For Denver’s Peter Illig, everything is metaphor.
In this, Illig is exposing one of the grand epistemological premises: Humans are inherently meaning-making machines. And in his work and in his life, Peter Illig embodies this notion.
Working with popular American images, Illig is a kind of pop artist. But with his perfunctory canvas calls to yesteryear, Illig is even more of a cultural historian. His interests and subject matter range from art history and everything American – especially anything 20th century. Always with his eyes open in his lifelong drive to constantly discover the details of the world a round him, Illig’s aggressive skill lends him the ability not only to impart all he has found – but to pay homage to it as well.
Since he was younger, Illig has possessed the ability, and fondness therein, to spend time locating the surrealistic components that lay all around us, in this American culture. From billboards to 50’s paperbacks and advertisements of all varieties – Illig’s interest is in compiling these components and presenting them to the 21st century world. Because in all of it, Illig is interested in at least investigating whether there is pungent sociological and cultural relevance to these items of history. Usually, there is.
For Illig, art should be accessible. And his work is no exception. This is not to say that Illig always understands where he is heading – in his strange combining of objects and theories – because he doesn’t. Not always at first anyway. But then again this is the great power and mystery of process and that kind of thoughtful engagement in a project, or a body of work. Illig is not afraid of that process leading him where it may: to a direct and relevant meaning.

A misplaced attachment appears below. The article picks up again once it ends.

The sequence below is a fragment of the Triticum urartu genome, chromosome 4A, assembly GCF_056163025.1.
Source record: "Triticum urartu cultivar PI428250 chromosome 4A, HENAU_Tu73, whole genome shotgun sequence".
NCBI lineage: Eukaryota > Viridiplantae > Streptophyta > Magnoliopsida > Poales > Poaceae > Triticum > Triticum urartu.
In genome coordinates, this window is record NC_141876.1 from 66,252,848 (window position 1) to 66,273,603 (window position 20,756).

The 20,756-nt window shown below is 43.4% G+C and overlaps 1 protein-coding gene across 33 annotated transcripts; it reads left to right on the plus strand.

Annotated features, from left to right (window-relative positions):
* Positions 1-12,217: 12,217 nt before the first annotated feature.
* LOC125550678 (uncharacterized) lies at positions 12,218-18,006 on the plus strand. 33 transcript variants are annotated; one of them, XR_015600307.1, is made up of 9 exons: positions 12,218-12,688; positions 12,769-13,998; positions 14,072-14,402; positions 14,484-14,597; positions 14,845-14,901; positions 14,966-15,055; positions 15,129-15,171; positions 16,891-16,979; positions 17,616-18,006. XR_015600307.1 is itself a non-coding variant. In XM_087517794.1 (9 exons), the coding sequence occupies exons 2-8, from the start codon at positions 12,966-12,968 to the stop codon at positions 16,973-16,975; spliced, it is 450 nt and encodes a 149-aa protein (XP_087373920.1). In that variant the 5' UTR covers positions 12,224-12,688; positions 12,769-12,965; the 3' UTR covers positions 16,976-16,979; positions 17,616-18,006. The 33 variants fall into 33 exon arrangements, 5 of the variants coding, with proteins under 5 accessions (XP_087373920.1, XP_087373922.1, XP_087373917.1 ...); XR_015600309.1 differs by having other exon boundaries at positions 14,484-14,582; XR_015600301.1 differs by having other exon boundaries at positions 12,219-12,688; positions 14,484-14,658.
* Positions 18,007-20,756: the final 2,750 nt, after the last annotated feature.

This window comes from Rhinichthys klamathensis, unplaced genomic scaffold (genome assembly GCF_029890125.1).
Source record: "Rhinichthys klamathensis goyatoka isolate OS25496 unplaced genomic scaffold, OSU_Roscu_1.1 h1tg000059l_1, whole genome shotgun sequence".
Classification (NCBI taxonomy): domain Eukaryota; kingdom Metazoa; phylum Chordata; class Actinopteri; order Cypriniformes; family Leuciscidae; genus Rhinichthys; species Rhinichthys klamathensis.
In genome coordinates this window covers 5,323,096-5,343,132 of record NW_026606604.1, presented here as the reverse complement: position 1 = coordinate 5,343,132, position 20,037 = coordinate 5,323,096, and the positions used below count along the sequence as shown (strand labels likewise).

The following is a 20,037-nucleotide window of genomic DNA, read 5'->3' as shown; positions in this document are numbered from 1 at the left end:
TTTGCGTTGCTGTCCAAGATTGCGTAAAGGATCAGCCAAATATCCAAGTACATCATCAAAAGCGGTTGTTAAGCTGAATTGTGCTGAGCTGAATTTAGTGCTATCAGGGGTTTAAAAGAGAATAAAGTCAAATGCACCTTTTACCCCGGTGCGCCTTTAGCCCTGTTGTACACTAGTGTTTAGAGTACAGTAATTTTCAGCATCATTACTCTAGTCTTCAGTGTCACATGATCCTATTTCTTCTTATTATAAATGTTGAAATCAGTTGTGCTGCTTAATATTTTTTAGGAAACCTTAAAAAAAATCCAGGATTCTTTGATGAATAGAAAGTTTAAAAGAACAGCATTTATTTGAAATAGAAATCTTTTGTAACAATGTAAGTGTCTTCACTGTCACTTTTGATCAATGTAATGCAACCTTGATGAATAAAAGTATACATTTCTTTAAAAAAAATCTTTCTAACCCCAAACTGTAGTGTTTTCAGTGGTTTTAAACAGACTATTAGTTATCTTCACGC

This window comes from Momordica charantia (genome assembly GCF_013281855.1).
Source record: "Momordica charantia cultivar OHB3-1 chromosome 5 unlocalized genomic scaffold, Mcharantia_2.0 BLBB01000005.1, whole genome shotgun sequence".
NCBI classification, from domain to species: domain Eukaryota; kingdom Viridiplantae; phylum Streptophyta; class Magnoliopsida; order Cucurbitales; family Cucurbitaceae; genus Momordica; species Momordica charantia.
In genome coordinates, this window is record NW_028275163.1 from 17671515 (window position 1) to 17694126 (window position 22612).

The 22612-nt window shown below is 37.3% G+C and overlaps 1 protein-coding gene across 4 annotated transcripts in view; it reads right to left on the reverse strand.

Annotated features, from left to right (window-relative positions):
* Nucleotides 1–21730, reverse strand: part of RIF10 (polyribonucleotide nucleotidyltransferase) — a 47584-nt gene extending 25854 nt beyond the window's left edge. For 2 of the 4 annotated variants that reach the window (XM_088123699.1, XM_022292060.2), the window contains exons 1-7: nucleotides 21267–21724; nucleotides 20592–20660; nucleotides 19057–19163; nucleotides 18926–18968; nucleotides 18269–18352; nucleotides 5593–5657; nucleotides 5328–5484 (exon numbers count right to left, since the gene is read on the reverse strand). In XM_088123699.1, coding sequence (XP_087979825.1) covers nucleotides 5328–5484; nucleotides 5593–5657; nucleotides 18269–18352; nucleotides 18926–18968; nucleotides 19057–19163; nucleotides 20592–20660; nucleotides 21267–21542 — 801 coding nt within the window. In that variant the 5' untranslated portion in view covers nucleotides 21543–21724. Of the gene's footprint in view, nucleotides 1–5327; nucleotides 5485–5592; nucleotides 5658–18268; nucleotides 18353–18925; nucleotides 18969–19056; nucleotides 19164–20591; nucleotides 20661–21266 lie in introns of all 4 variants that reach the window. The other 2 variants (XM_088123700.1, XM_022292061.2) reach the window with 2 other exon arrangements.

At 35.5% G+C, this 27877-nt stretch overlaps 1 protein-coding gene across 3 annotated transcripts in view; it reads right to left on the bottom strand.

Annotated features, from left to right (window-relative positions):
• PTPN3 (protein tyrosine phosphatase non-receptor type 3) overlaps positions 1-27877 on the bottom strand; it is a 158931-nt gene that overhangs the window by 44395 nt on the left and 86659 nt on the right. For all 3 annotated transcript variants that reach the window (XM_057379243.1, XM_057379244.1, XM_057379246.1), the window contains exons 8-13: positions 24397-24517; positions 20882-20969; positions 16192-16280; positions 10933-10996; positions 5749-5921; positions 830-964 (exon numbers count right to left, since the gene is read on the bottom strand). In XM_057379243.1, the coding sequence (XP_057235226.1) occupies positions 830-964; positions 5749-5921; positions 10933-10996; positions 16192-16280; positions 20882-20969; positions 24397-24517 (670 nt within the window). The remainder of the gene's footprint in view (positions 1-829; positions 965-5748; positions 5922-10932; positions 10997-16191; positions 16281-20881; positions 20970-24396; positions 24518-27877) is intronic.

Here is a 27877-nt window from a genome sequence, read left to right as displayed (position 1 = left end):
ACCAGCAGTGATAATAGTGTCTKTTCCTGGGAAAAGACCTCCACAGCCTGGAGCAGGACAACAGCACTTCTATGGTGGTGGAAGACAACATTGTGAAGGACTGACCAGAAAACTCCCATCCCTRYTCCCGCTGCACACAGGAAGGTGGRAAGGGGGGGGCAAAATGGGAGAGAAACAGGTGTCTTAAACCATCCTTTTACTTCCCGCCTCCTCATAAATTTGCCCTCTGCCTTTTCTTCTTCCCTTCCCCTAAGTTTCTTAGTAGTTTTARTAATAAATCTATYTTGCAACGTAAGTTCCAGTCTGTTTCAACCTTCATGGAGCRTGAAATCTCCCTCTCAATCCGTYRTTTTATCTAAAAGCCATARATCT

Just as Illig works through his content, at times, in-process, or on canvas – a viewer of his work may not understand, or uncover, the meaning of a particular piece at first. But if you spend a little time with a piece – the meaning will surface.
Diligently taking familiar images and theories and pieces of literature from the world around him – Illig pairs the often juxtaposing pieces of experience together. In this alchemical process, it is necessary for viewers to take the time and engage with the piece. But don’t misunderstand: this is not to say that Illig’s work is obscure or entirely abstract. It’s not. On the whole his work is concrete – and relatively easily accessible.
Illig is an ardent believer that everybody should have a connection with art. After all, as Illig said, the aim is “to get through to something elevated”. And embedded within all the mediums – music, literature, life or painting – there is that opportunity.
In his quest to find meaning in the material world, Illig has triumphantly succeeded in pushing us all a little further beyond everything material, to the immaterial.
For example, Illig’s “The End of Language” depicts a man climbing over a pile of rubble. For Illig this pile is the history of pop art and 60’s advertising. In this, the character of Illig’s work is also a meaning-making machine; seeking meaning somewhere over the top of that pile of history.
Peter Illig, in conversation and on canvas, speaks to every element of being human. Of seeking, striving, connecting cognitive elements present in our cultural landscape – past and present. In this, Illig’s work is entirely human. It’s almost as if he isn’t even a painter. It’s as if he is something more.
Connection, Peter ILLIG, 2006. charcoal on paper 42×88″